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and 18 U.S.C. § 1962(d) (RICO's conspiracy provision). (Dkt. 1). Plaintiff subsequently filed a RICO case statement as required by L. R. Civ. P. 9, on August 30, 2013. (Dkt. 4). Defendants moved to dismiss the complaint on September 11, 2013. (Dkt. 6). This motion was withdrawn due to Plaintiff's filing of an amended complaint on October 2, 2013. (Dkt. 11 and 12). Defendant Auberger filed a motion to dismiss the amended complaint on October 23, 2013, and the motion was amended to include Defendant Loszynski as a movant on October 31, 2013. (Dkt. 13 and 16). The case was transferred to the undersigned on January 15, 2014. (Dkt. 18). Plaintiff filed a response to the motion to dismiss on March 17, 2014, and Defendants filed a reply on March 27, 2014. (Dkt. 21 and 22). Oral argument was held on May 29, 2014. (Dkt. 24).

DISCUSSION

I. Legal Standard

A. Defendants' Motion to Dismiss Pursuant to Fed.R.Civ.P. 12(b)(1)

Defendants bring this motion to dismiss pursuant to Fed.R.Civ.P. 12(b)(6), for failure to state a claim, and pursuant to Fed.R.Civ.P. 12(b)(1), for lack of subject matter jurisdiction. (Dkt. 13). Defendants argue that dismissal is appropriate under Fed.R.Civ.P. 12(b)(1) because Plaintiff has not alleged RICO standing. (Dkt. 13-2 at 24).

Although Defendants move under Rule 12(b)(1) to dismiss Plaintiff's claims for lack of RICO standing, " RICO standing is not jurisdictional, and therefore . . . a court has original jurisdiction over a RICO claim even if plaintiff's lack standing under the RICO statute." Denney v. Deutsche Bank AG, 443 F.3d 253, 266 (2d Cir. 2006). As the Second Circuit Court of Appeals explained in Lerner v. Fleet Bank, N.A., 318 F.3d 113 (2d Cir. 2003):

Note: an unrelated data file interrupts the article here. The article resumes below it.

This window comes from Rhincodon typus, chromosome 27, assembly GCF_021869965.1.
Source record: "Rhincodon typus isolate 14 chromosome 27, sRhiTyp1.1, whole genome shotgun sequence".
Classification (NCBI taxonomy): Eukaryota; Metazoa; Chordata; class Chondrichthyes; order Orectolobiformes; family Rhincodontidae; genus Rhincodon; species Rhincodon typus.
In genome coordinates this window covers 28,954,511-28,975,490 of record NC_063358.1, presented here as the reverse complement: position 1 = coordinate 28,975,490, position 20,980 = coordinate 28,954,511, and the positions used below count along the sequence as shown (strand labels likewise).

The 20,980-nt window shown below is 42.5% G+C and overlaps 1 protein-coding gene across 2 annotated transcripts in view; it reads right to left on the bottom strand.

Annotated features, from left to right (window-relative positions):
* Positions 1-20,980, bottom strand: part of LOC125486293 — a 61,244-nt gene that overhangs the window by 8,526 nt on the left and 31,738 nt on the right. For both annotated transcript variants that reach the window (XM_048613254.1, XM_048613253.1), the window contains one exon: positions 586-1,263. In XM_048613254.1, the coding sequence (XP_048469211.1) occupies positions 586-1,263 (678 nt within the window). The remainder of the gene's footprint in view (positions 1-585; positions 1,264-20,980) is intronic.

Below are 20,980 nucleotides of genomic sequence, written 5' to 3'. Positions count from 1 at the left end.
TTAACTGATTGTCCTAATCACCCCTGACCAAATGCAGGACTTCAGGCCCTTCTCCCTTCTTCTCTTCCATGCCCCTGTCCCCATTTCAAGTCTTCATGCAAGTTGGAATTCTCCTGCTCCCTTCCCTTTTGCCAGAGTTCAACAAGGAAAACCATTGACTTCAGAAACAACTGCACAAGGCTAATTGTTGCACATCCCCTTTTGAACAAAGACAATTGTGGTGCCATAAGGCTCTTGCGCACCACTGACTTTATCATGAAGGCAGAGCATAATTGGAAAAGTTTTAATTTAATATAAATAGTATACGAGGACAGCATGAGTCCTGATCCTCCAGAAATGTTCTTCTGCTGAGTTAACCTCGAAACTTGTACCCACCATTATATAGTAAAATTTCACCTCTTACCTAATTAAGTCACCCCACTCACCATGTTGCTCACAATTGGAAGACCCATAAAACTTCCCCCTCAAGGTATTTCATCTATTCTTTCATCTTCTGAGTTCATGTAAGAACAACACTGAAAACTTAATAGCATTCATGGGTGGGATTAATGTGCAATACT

[D]espite describing the proximate causation requirement as " RICO standing," such standing is not jurisdictional in nature under Fed.R.Civ.P. 12(b)(1), but is rather an element of the merits addressed under a Fed.R.Civ.P. 12(b)(6) motion for failure to state a claim. RICO standing is sufficiently intertwined with the merits of the action, such that its determination requires an evaluation of the merits of the action and makes any potential distinction between the merits and RICO standing exceedingly artificial.

Id. at 129-30; see also Motorola Credit Corp. v. Uzan, 388 F.3d 39, 55 (2d Cir. 2004) (order of dismissal of plaintiff's RICO claims for lack of standing was " on the merits rather than for lack of subject-matter jurisdiction." ); DeSilva v. N. Shore-Long Island Jewish Health Sys., 770 F.Supp.2d 497, 519 (E.D.N.Y. 2011) (" 'Standing' under RICO, for purposes of a motion to dismiss, is not a jurisdictional concept, but instead is analyzed as a merits issue under Federal Rule of Civil Procedure 12(b)(6)." ); DLJ Mortg. Capital, Inc. v. Kontogiannis, 726 F.Supp.2d 225, 236 n.9 (E.D.N.Y. 2010) (" The Court's dismissal of DLJ's RICO claims for lack of statutory standing, as set forth infra, is therefore pursuant to Rule 12(b)(6), not Rule 12(b)(1)." ). Therefore, the Court evaluates Defendants' RICO standing argument as a determination on the merits pursuant to Fed. R. Civ P. 12(b)(6), rather than a jurisdictional determination under Fed.R.Civ.P. 12(b)(1).